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Tue 5th April 2005

Reporter wants smacking supporters

Filed under: General,Sex Abuse / CYF — JohnPotter @ 4:08 pm

A current affairs programme is doing a story which uses as its hook the New Plymouth case where a father was found guilty of assaulting his son, after he allegedly smacked him twice on the bottom. This opens up the wider debate as to whether smacking is the appropriate way to discipline children, and whether section 59 should be repealed.

I’m looking for people who strongly feel that smacking is appropriate as a means of discipline and that the law should not be repealed. I’d particularly like to talk to academics and psychologists with an interest in this area, but also church leaders and families.

I need to speak to people preferably no later than the end of this week, although I will continue to field calls and enquires thereafter.

Anyone interested in talking to me by phone initially, can call me on 09 916 6899 or 021 412 022. I will call them right back so that no phonecosts are incurred.

Many thanks John, I appreciate this. Miriama

6 Responses to “Reporter wants smacking supporters”

  1. Peter Burns says:

    I have 4 children and my partner has 2 and we have never had to smack our children, as they have been nurtured in moral values. The use of common sense and love usually stops the need for such action .However a strong upbringing of discipline didn’t seem to hurt me, and just maybe, it could be what some children are desperately lacking in their unfortunate lives.

  2. Bryan says:

    I’m sure smacking isn’t required for discipline. I met a girl who’s parents never used smacking as a discipline tool. To obtain control over her they would heat up a pan of oil till it was boiling then force her head into the pan so the hot spray would leave small pit burns over her face. She still has the scars to this day. The proposed changes to this legislation will fail to stop the actions of violent and ignorant parents but it will stop well controlled and loving parents from using one of the many available means to discipline their children as they see fit. Surely the most destructive and tragic of scars remaining on adults from childhood would be the emotional ones caused through being unloved by their parents. The majority of men that have had a protection order taken out against them by their partner will bear witness to the fact that legislation of this type rarely results in obtaining the purpose intended. I foresee great family destruction should this become law.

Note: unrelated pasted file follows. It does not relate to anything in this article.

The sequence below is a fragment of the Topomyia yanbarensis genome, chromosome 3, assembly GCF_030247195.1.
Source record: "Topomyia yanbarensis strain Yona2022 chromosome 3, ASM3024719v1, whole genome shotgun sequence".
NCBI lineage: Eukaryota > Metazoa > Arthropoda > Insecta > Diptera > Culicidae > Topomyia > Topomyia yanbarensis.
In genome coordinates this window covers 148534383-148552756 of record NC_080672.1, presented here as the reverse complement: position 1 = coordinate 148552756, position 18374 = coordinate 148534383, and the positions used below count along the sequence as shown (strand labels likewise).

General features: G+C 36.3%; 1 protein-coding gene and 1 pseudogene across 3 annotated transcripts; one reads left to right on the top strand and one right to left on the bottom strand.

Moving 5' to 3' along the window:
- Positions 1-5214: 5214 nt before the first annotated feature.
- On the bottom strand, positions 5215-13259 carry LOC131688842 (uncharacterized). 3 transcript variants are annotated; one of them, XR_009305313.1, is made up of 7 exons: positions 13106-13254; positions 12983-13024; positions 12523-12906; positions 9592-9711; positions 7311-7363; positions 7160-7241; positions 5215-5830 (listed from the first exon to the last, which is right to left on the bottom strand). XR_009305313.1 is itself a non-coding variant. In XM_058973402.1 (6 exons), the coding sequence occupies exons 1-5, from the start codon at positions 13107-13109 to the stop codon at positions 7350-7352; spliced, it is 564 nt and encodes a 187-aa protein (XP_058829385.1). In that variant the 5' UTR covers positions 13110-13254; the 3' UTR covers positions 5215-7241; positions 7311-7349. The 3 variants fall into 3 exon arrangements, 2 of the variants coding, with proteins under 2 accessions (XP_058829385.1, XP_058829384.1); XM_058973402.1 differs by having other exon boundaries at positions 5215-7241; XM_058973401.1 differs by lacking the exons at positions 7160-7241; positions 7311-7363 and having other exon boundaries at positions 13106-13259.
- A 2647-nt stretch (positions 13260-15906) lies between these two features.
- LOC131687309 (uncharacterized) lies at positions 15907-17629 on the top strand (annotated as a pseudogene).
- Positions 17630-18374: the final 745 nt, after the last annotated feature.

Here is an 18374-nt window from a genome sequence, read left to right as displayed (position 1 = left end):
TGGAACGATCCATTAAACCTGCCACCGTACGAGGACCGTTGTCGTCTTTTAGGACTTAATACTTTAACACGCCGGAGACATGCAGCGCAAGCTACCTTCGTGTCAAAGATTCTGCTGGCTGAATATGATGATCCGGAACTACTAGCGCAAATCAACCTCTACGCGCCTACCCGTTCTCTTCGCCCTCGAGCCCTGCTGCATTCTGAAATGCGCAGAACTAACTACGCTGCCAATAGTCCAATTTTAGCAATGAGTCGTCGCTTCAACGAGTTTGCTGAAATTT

3. Kai O'Donnell says:

    I would support the ban of smacking – frankly, as I think it wholly unecessary, it is, therefore, gratuitous, and a refuge for the weak and unimaginative.

    However, a point suggested by Bryan, is that those parents who ‘misuse’ so-called physical discipline will simply find other ways – such as emotional abuse.

    From my experiences, the emotional impact of various abuses is very much greater than the physical.

    Though, even recalling my opinion as to smacking, I would far rather money were spent to educate against the more prevailent emotional abuses – it would do a far greater good given the status quo.

  4. JohnP says:

    Here’s more info on the smacking issue, which attracted Miriama’s attention.

    My personal view is that protection agencies should concentrate their efforts on serious abuse cases, and that the repeal of Section 59 is more about creating new vectors of state control and increased funding opportunities than about protecting children.

  5. Cameron Biddick says:

    As a father I have the right to disapline my children as i see fit. Until they are 20 they do not have a rights. Physical punishment works for me effectively.

  6. Justin says:

    I am writing a paper on Physical punishment. In todays day and age there are several young adults that are getting away with murder. When i was a minor and broke the rules physical punishment is what i got. Now its forbidden, The kids of today are running rampent. They are Rude and disrespectful. Some control needs to be renstated.

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